**Contact Info**

Department of Applied Mathematics

University of Waterloo

Waterloo, Ontario

Canada N2L 3G1

Phone: 519-888-4567, ext. 32700

Fax: 519-746-4319

PDF files require Adobe Acrobat Reader

Wednesday, September 20, 2017 — 3:30 PM EDT

MC 5479

Alexei Rybkin

Department of Mathematics and Statistics University of Alaska Fairbanks, USA

The Korteweg-de Vries equation and Hankel operators

As well-known, many problems in the theory of completely integrable systems can be formulated in terms of Riemann-Hilbert boundary problems. This has been used (explicitly or implicitly) since the late 1980s. On the other hand, it is also well-known that the Riemann-Hilbert problem is closely related to the theory of Hankel and Toeplitz operators. Moreover, since the 1960s (and implicitly even earlier) the former has stimulated the latter. But, surprisingly enough, while having experienced a boom at the same time, soliton theory and the theory of Hankel and Toeplitz operators have not shown much of direct interaction.

In the KdV context, we construct a Hankel operator which symbol is conveniently represented in terms of the scattering data for the Schrodinger operator associated with the initial data. Thus the spectral properties of this Schrodinger operator can be directly translated into the spectral properties of the Hankel operator. The latter then yield properties of the solutions to the KdV equation through explicit formulas. This allows us to recover and improve on many already known results as well as a variety of new ones. The main feature of this approach is that it applies to large classes of initial data far beyond the classical realm. For instance, we can handle low regularity initial data, lift any decay assumption at minus infinity, and significantly relax the decay at plus infinity. In this talk we discuss some representative results in this context focusing on well-posedness issues and basic properties of underlying solutions.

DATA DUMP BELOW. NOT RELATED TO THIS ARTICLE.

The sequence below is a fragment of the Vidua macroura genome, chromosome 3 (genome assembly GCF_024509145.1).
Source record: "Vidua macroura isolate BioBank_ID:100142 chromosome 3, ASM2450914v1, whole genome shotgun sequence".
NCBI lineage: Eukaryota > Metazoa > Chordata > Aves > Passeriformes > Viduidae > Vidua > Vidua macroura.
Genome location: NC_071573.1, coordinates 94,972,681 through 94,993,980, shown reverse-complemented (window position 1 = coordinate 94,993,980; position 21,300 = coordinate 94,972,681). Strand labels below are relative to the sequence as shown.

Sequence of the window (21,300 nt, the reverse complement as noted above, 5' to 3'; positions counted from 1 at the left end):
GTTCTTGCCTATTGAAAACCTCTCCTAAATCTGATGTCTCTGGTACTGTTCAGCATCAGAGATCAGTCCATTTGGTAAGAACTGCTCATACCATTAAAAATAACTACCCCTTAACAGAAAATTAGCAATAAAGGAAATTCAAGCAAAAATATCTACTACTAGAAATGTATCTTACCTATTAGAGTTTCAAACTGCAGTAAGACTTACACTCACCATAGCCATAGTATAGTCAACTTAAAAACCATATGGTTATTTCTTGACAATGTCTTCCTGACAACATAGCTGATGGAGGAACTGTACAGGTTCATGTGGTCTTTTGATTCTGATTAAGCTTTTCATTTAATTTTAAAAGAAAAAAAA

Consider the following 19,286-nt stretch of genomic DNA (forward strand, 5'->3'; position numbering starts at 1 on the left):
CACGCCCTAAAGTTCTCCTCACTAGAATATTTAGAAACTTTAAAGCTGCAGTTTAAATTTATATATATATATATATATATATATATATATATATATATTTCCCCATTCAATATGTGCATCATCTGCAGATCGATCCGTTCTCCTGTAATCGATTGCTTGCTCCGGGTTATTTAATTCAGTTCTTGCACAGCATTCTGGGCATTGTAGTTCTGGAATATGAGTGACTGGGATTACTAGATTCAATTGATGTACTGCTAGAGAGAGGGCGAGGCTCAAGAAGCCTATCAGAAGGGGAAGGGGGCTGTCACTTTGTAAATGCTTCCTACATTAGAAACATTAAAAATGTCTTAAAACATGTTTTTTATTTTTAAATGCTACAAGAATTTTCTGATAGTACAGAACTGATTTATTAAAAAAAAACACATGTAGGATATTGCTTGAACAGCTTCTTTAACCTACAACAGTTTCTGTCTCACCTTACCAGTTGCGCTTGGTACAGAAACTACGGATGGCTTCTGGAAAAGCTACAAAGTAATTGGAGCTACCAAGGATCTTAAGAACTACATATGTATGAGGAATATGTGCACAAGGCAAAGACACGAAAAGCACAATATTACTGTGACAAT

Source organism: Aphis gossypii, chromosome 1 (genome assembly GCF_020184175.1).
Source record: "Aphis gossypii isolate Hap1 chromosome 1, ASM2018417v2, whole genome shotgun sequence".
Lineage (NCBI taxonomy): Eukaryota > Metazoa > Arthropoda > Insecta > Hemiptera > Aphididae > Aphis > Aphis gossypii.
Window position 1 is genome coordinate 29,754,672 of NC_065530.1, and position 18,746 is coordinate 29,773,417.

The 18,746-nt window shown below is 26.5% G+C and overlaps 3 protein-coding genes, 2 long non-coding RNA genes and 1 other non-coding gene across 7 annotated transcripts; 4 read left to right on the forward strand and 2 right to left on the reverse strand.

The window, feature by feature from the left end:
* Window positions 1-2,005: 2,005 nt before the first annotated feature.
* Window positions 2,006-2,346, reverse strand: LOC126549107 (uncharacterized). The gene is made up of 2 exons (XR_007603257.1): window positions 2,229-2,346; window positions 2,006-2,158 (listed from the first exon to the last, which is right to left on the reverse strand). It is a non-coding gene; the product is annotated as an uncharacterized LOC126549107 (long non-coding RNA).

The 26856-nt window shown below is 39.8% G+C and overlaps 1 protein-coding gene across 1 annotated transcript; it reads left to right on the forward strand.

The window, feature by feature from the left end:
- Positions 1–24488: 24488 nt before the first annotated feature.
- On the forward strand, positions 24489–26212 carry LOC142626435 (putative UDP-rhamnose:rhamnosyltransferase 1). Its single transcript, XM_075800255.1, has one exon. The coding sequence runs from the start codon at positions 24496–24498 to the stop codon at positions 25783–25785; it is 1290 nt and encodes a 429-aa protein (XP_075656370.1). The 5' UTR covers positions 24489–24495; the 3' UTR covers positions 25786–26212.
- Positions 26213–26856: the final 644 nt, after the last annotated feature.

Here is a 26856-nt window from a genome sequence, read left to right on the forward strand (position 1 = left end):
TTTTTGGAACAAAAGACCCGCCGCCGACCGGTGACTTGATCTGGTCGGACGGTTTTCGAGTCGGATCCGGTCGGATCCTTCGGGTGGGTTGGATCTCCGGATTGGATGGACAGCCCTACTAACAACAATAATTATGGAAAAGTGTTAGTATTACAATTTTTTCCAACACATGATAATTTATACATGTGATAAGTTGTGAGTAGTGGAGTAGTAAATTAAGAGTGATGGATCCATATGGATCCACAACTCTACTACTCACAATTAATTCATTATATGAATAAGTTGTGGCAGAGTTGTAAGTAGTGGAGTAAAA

Our approach is not restricted to the KdV. Moreover, we believe that the interplay between soliton theory and Hankel operators may be even more interesting and fruitful for some other integrable systems with richer than KdV structures.

**Contact Info**

Department of Applied Mathematics

University of Waterloo

Waterloo, Ontario

Canada N2L 3G1

Phone: 519-888-4567, ext. 32700

Fax: 519-746-4319

PDF files require Adobe Acrobat Reader

University of Waterloo

University of Waterloo

43.471468

-80.544205

200 University Avenue West

Waterloo,
ON,
Canada
N2L 3G1